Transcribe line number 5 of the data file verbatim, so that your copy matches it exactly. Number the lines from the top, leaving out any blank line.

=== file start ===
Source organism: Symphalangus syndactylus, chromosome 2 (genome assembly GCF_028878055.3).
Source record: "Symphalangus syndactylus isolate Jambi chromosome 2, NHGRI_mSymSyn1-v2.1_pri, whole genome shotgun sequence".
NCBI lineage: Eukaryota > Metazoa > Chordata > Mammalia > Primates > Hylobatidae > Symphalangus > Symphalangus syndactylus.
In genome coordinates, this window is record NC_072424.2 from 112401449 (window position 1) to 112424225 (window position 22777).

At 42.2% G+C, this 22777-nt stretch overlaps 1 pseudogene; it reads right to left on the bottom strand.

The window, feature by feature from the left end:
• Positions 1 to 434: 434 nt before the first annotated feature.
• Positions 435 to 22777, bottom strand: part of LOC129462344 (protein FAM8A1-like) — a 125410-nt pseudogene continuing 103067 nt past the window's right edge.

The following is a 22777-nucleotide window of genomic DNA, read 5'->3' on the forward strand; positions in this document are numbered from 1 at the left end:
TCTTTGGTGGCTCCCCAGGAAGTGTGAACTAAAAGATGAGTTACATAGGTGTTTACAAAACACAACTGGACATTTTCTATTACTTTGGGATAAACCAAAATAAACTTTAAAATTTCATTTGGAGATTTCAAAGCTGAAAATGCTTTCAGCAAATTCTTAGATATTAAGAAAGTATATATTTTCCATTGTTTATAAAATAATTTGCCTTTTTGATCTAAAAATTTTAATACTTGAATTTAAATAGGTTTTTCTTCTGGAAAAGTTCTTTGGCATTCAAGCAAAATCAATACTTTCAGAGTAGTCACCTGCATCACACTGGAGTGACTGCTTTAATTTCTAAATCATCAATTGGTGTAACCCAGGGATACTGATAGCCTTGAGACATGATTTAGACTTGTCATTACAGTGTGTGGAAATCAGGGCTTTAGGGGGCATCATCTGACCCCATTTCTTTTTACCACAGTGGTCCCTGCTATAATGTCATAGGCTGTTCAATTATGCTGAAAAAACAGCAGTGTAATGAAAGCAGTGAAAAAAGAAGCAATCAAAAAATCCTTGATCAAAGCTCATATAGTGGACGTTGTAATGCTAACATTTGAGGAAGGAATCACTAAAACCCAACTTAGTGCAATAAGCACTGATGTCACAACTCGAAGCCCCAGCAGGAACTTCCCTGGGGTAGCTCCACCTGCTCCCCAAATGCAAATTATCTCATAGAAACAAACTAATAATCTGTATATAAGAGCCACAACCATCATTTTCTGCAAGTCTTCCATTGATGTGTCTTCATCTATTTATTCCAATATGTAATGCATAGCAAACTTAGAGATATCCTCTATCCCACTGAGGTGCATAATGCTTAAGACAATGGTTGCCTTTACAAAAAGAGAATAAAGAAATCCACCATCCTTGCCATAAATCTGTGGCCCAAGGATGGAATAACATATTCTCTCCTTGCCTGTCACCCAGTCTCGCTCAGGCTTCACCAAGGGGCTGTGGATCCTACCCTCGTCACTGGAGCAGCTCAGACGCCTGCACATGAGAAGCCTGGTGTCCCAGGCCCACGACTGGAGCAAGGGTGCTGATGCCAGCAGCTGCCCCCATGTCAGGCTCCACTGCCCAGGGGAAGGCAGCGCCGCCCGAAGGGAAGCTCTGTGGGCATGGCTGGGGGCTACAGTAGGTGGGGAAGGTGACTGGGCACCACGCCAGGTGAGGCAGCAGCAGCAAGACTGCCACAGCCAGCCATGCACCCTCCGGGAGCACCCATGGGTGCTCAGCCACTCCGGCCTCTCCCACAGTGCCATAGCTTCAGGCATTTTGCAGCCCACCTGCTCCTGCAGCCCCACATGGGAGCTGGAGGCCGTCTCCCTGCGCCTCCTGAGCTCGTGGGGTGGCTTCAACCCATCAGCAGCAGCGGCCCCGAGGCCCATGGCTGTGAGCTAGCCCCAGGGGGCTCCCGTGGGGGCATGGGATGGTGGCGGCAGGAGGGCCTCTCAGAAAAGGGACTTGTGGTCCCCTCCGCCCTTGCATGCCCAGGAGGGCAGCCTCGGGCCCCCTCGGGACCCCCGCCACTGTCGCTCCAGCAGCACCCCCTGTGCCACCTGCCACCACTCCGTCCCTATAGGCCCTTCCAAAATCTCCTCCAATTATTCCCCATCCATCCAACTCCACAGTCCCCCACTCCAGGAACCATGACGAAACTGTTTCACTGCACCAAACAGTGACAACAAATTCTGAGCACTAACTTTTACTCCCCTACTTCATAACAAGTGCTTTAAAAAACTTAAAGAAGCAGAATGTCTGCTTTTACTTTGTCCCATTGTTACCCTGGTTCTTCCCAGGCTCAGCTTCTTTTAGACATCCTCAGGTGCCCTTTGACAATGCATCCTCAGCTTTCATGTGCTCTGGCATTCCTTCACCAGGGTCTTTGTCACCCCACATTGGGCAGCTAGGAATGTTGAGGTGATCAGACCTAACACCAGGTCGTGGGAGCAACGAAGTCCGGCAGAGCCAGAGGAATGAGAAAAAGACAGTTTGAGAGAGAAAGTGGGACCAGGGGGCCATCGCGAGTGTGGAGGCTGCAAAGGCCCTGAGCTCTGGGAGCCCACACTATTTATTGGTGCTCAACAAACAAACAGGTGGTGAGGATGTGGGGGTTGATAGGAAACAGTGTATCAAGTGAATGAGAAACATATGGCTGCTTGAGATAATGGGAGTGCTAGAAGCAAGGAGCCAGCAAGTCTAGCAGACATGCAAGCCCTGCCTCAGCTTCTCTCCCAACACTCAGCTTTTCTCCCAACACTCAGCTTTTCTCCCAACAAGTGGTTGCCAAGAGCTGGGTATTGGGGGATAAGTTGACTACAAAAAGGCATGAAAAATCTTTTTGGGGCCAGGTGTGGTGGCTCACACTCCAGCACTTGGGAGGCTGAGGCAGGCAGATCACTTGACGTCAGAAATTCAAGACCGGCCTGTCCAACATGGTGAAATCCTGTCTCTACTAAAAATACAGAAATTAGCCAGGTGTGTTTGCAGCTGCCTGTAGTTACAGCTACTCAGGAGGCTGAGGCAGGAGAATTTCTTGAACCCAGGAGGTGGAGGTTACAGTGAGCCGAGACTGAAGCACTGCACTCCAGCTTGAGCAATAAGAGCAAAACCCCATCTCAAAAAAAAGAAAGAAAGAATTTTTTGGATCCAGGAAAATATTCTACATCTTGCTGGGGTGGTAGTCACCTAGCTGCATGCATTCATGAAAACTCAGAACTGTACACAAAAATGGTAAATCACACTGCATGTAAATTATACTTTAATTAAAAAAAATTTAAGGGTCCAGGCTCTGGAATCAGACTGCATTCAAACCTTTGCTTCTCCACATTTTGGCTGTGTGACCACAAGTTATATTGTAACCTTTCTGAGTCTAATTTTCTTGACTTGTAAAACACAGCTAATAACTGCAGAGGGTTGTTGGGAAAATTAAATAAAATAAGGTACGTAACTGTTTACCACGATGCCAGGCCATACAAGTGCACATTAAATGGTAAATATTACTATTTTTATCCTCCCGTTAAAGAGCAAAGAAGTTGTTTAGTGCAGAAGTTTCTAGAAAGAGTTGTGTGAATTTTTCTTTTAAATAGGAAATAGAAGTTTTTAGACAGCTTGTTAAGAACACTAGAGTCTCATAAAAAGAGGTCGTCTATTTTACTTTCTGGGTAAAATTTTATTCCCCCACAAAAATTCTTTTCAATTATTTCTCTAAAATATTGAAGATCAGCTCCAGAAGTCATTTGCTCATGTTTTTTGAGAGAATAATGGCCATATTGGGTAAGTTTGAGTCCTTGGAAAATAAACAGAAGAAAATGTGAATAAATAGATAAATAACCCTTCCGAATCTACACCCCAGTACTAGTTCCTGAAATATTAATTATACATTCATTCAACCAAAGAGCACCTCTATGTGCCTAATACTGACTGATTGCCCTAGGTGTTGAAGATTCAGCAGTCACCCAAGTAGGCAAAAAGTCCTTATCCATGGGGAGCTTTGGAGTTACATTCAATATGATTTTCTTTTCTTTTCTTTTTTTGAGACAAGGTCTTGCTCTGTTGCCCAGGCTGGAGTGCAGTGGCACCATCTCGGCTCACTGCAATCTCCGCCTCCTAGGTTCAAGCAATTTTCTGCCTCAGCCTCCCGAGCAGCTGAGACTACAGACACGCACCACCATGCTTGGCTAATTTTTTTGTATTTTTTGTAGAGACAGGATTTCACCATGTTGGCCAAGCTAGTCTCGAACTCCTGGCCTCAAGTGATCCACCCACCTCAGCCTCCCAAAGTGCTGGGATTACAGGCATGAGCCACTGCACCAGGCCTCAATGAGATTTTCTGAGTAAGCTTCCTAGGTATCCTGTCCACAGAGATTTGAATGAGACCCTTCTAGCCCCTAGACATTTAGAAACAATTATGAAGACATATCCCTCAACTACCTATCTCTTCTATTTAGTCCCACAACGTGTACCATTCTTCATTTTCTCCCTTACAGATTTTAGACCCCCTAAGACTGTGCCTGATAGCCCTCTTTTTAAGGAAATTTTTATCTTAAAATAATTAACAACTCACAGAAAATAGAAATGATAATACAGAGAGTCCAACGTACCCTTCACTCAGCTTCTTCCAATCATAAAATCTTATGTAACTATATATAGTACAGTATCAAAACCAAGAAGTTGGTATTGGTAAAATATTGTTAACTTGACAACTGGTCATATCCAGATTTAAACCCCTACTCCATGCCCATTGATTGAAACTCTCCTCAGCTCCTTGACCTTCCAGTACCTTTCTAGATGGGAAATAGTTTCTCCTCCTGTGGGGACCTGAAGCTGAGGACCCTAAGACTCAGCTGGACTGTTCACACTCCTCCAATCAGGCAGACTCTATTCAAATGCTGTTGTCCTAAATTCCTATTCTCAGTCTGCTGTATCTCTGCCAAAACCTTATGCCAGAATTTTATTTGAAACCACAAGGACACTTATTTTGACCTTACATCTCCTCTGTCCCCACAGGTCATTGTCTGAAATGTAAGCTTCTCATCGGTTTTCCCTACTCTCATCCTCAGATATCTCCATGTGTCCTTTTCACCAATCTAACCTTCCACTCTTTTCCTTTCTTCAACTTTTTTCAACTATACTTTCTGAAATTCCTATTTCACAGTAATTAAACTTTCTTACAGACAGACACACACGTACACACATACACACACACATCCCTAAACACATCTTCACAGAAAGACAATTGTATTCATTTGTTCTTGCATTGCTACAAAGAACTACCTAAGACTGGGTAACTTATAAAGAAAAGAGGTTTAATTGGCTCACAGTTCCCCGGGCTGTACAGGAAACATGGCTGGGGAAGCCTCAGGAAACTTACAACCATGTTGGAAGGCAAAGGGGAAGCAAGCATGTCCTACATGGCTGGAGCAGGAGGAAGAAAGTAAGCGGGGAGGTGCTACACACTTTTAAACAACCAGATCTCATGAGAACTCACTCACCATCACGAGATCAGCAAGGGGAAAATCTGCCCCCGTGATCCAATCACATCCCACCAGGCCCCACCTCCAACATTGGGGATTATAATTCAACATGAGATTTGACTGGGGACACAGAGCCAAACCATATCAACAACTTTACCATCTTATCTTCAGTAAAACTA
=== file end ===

At 42.2% G+C, this 22777-nt stretch overlaps 1 pseudogene; it reads right to left on the bottom strand.